Wine tasting is not about scoring points. It should enlighten the senses, and be a delightful experience for everyone else at the table with you.
While the ceremonial pouring of wine at a cellar door or restaurant can bring forth a sense of anticipation as to whether you will pick up on the forward notes of strawberry and raspberry (in a refreshing rosé) or the aromas of butterscotch and white peach (in a citrusy Chardonnay), wine tasting is not about scoring points. It should enlighten the senses, and be a delightful experience for everyone else at the table with you.
Here, Kel Dixon, Chief Winemaker at Hawke’s Bay newcomer Shed 530, shares a practical guide to help describe the elusive characteristics of wine. Remember, these talking points are to encourage you to think more deeply about what you’re drinking and ensure that you know your stuff as you sniff.l
A Practical – Not Too Posh – Guide to Wine Tasting
Taste is unique to everyone, so you can drink the same wine as someone else and taste something completely different. This is what makes tasting wine with others so interesting. When you first taste wine, you should note its structure, which is made up of three main parts: Bouquet, Mouthfeel, and Finish.
Otherwise known as ‘on the nose’, the bouquet of the wine is found when you swirl your wine releasing the aromas, stick your nose in the glass and inhale. Now’s your chance. Ask yourself, what aromas can I smell first?
The ‘aroma’ consists of primary, secondary and tertiary profiles, which can take some practice to identify. The primary aroma is the most approachable – it can give you clues as to what grape has been used and is generally of evocative flowers or fruits, depending on the grape variety.
The secondary aroma gives you an indication of how it’s been fermented, with the most common aroma being oak. Once you have mastered this middle ground, the tertiary aroma can tell you about the ageing process. The longer the ageing, the more a wine’s aromas will be influenced by these scents, such as coffee and cocoa or the more earthy mushroom and forest floor.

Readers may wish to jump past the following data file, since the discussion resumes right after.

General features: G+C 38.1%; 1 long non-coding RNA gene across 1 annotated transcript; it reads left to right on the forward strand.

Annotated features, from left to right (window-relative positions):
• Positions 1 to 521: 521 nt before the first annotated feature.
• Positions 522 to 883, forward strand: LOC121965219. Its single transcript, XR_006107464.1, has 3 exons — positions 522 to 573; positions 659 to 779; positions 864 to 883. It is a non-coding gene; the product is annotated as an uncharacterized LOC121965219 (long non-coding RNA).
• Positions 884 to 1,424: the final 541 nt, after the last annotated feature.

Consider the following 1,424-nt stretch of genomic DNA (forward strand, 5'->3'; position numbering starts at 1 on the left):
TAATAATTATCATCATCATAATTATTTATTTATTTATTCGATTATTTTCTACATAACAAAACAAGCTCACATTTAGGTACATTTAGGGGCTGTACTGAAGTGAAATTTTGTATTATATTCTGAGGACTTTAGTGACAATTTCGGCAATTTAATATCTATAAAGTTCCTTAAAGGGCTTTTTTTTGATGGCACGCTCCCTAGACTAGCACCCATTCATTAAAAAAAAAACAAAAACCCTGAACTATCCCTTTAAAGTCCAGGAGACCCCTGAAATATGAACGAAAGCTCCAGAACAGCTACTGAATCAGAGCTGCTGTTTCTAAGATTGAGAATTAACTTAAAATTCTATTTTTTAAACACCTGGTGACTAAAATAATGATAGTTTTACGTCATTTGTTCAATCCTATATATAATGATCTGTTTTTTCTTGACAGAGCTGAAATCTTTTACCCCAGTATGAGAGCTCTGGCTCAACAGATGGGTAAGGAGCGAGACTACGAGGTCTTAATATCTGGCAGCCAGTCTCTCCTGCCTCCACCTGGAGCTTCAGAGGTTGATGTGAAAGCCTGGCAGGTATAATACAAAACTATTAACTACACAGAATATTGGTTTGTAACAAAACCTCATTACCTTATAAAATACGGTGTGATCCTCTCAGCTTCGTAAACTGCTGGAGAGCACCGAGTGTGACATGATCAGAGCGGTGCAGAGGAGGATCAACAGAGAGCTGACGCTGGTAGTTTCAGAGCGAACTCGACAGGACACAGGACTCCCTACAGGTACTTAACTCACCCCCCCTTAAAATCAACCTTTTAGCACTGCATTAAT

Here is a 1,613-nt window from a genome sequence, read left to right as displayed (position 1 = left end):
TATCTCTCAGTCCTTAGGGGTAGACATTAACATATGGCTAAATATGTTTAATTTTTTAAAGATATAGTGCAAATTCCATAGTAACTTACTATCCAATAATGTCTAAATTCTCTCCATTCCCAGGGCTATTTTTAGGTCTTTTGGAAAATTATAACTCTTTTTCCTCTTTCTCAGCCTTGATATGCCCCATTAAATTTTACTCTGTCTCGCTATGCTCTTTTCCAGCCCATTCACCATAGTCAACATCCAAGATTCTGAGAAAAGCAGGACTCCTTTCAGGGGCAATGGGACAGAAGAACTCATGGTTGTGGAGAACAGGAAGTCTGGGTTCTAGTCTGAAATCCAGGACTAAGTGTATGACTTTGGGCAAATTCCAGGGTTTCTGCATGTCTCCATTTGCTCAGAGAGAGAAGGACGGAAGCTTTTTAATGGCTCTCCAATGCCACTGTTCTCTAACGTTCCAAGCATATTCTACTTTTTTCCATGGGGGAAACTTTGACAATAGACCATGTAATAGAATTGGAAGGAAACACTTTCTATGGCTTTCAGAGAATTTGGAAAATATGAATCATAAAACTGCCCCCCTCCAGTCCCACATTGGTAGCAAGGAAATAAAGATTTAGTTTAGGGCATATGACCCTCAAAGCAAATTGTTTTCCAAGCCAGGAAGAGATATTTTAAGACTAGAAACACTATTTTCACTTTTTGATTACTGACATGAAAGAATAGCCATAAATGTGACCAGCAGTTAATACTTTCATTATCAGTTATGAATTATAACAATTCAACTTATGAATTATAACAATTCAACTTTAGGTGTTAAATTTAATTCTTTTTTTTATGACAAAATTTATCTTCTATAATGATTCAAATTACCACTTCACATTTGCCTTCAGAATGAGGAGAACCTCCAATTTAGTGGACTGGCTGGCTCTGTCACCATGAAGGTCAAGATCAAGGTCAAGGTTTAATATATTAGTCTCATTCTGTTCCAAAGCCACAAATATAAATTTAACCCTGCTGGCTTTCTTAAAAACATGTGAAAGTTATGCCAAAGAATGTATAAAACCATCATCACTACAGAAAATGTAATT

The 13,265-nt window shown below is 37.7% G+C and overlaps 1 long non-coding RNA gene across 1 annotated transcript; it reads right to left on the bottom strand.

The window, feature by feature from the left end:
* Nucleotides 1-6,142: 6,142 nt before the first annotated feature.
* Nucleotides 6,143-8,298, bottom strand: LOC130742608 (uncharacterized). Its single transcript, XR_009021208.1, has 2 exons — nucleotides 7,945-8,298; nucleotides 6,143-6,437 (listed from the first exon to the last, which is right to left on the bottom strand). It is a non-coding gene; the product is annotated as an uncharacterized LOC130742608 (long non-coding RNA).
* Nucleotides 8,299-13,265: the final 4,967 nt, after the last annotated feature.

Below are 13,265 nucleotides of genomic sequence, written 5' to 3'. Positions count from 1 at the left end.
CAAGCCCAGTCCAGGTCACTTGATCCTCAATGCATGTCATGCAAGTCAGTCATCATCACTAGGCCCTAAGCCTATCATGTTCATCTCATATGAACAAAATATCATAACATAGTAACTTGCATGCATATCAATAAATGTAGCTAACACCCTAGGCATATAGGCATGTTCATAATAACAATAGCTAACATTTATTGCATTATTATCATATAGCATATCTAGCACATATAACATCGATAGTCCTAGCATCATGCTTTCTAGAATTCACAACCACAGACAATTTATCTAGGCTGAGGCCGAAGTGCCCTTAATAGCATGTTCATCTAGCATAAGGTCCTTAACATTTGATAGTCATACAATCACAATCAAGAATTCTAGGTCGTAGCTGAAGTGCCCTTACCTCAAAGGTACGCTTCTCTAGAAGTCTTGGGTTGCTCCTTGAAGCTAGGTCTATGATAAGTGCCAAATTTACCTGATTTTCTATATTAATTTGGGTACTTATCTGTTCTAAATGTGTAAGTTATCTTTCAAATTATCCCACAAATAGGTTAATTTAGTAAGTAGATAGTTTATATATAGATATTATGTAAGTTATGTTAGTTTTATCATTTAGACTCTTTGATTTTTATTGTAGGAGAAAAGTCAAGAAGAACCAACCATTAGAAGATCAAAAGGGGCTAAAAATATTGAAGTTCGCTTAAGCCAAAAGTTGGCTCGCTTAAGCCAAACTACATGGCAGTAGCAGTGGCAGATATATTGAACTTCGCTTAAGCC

To give context, Shed 530’s Reserve Hawke’s Bay Syrah 2020 has the primary aromas of dark plum and berry fruit, which is then complemented by dark liquorice and chocolate. The secondary aroma of tobacco and chocolate indicates the wine has been aged in oak and that the Syrah isn’t freshly bottled. Take note.
Now you’re allowed to take a sip! During this precious moment, consider how the wine feels in your mouth. Helpful questions include: Is it heavy or light? What flavours are you experiencing? Are there new flavours that are different from its bouquet?
For example, Shed 530’s Estate Albariño 2022 has a light, fresh and vibrant mouthfeel to complement its aromas and flavours of nashi pears, white spring flowers, and honeysuckle.
For the final part of your tentative taste test, you want to think about whether the flavour is long-lasting or does it dissipate quickly on your taste buds? If it has a crisp, dry finish like the aforementioned Albariño, you may like to order another bottle immediately.
The five S’s -see, swirl, sniff, sip, and savour
If you start to get ‘distracted’ as you try another round, all you need to do is remember the five S’s of wine tasting – see, swirl, sniff, sip and savour. You’ll look the part, and the latter will ensure you have a memorable time regardless of your rapport.